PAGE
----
A thorough examination of China’s local gazetteers from the late fifteenth century on produces a number of provocative data points on the introduction of the chili pepper into China. According to these sources, the first recorded instance of the chili in China’s local histories comes from Zhejiang Province, on China’s southeast coast, corroborating conjecture about the chili’s Chinese debut via the sea. The Shanyin County gazetteer of 1671 notes, “Laqie is red hued . . . and can be substituted for pepper” (Jiang and Wang 2005). References to chilis in this gazetteer and others in Zhejiang continue through the reign of Emperor Qianlong (1735–1796) and diminish after that, suggesting that although chilis arrived early to this region, they did not find a particularly receptive audience there.

The next reference we have is a surprising one, found in the 1682 Gaiping County gazetteer from Liaoning Province, in China’s far northeast. Successive records of chilis from Liaoning continue right through Republican China (1911/12–1949). Liaoning’s proximity to Korea and its increased intercourse with that kingdom during the Qing dynasty (1644–1911) suggest that one of the chili’s earliest entrances into China was through Korea, where it would have arrived via Japan and the Portuguese trade.

Equally surprising is how late the chili pepper appears in Sichuan’s gazetteers, given the role it was soon to play in Sichuan’s cuisine. The first mention does not appear until 1749, more than sixty years after nearby Hunan’s first reference (1684), and it is not until the 1800s that the plant clearly takes off throughout this province, finally becoming the hot commodity we know today. Similarly telling is the very late date (1894) of its introduction into Yunnan Province, the area neighboring Burma, which would have been critical if the pepper had indeed come overland from India through Burma. Thus, we can see that a focused investigation into local sources is critical in rounding out the story of transnational foodstuffs. It’s not enough to simply set them afloat on one side of an ocean; global networks should not obscure equally important regional flows and details of local receptions.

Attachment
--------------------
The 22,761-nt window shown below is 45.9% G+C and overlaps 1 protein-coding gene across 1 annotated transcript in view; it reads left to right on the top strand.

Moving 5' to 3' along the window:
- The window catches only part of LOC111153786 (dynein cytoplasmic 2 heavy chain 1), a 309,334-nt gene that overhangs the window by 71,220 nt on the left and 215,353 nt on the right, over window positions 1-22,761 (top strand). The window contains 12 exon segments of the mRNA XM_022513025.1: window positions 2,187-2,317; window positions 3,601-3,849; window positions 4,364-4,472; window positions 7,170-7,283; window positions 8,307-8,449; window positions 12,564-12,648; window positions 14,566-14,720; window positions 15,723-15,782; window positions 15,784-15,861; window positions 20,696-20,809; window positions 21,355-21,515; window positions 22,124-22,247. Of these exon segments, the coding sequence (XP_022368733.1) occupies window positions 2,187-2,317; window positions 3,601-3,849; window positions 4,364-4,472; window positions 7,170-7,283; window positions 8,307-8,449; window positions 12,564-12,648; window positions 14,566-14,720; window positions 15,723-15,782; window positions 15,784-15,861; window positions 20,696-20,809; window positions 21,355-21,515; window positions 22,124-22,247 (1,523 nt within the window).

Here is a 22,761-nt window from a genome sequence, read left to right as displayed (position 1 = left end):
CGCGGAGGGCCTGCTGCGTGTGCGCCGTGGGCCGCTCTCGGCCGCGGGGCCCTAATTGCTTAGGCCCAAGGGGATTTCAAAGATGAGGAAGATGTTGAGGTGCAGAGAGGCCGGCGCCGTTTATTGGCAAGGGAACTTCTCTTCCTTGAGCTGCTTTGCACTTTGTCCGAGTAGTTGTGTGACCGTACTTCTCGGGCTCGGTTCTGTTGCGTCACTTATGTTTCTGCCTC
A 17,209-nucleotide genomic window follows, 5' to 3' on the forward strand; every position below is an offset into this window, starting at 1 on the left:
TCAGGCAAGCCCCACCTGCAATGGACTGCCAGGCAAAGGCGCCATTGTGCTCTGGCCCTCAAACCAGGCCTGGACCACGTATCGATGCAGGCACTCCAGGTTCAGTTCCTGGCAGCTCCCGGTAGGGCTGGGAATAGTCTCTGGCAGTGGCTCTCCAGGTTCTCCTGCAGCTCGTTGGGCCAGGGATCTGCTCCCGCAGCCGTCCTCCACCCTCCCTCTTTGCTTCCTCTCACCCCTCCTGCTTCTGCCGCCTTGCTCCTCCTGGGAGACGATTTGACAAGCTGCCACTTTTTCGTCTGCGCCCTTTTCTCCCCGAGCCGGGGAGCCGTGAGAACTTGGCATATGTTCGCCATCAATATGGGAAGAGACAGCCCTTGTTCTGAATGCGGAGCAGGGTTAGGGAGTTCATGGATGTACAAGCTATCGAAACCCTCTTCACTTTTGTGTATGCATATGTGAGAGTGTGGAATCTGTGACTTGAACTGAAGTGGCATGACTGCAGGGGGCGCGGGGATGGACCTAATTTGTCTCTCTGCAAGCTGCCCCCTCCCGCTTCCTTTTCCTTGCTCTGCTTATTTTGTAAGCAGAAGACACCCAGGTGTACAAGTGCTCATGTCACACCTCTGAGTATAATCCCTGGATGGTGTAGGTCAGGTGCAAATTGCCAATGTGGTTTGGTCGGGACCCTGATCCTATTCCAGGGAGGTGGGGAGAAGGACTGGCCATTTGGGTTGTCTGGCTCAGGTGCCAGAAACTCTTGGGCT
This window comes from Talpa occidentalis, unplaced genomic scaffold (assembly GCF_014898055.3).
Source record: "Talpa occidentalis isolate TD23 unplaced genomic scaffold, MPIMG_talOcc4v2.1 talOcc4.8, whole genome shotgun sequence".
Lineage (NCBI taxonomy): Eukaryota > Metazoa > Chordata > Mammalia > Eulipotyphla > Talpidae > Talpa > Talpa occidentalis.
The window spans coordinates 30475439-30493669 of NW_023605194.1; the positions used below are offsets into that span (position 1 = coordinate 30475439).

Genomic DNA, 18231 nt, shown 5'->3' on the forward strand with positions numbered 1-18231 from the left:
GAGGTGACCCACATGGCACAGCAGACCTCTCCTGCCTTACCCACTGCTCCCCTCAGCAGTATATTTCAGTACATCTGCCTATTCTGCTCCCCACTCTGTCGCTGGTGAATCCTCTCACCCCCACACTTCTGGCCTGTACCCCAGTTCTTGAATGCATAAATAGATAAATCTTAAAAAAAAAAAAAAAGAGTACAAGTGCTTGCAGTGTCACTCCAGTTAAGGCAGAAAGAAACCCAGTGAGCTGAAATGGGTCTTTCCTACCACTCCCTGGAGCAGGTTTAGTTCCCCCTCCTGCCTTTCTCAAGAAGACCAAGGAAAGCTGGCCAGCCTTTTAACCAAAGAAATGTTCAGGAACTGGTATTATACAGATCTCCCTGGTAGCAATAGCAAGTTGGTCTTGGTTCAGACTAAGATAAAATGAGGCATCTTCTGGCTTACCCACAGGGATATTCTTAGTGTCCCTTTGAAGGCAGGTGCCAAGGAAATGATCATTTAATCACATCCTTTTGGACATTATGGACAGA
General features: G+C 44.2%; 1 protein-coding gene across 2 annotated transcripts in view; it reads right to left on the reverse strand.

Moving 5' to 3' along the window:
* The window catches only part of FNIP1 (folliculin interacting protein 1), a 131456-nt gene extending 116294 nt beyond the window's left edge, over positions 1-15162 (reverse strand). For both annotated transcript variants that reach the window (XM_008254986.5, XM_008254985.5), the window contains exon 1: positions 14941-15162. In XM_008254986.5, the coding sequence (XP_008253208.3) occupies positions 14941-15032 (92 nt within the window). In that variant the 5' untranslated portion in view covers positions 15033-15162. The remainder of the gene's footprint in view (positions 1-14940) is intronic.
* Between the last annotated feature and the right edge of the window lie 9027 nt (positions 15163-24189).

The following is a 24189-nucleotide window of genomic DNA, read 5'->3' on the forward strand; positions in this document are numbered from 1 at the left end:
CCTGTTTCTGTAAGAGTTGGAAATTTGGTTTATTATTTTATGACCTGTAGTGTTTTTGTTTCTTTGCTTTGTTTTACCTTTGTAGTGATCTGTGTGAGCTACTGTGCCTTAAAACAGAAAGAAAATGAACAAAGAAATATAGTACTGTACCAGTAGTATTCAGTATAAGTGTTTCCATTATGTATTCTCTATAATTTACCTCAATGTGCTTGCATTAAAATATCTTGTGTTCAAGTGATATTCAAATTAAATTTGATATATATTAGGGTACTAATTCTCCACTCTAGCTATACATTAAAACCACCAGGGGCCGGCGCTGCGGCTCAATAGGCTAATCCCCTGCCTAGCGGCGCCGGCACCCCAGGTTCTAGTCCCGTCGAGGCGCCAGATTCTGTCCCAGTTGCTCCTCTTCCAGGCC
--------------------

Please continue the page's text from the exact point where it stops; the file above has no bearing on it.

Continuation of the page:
History Lessons

The story of how the chili pepper got to China has a moral or two, as many good stories do. The first is that we must not ignore the local story, even as we are telling a global tale. If we ignore what happens when a product reaches its destinations, we lose the agency of the very people world history hopes to re-enfranchise. Students will understand the story better if we let them participate in this, asking them to name dishes unthinkable without the chili, creating a tasting menu (if only visually) of Indian vindaloo curries and Sichuan mapo tofu, Southwestern salsas, and Thai prik king.

Further Reading

Andrews, Jean. (1992). The peripatetic chili pepper: Diffusion of the domesticated capsicums since Columbus. In Nelson Foster & Linda S. Cordell (Eds.), Chilies to chocolates: Foods the Americas gave the world. Tucson: University of Arizona Press.

Collingham, Lizzie. (2006). Curry: A tale of cooks & conquerors. New York: Oxford University Press.

Good, Jack. (2010). Food and love: A cultural history of East and West. Brooklyn, NY: Verso.

Grew, Raymond. (Ed.). (1999). Food in global history. Boulder, CO: Westview Press.

Haverluk, Terrence W. (2002). Chile peppers and identity construction in Pueblo, Colorado. Journal for the Study of Food and Society, 6(1), 45–59.

Ho, Ping-ti. (1955, April). The introduction of American food plants into China. American Anthropologist, 57(2), 191–201.

Jiang Mudong & Wang Siming. (2002). Lajiao zai Zhongguo de chuanbo ji qi yinxiang 辣椒在中国的传播及其影响. Zhongguo Nongshi, 17–27.

Kiple, Kenneth, & Cremelas, Krienhild Coneè. (Eds.). (2000). Cambridge world history of food. Cambridge, UK: Cambridge University Press.

Lévi-Strauss, Claude. (1983). The Raw and the cooked (John Weightman & Doreen Weightman, Trans.). Chicago: University of Chicago Press.

Vaughan, J. G., & Geissler, C. A. (Eds.). (1997). New Oxford book of food plants. Oxford, UK: Oxford University Press.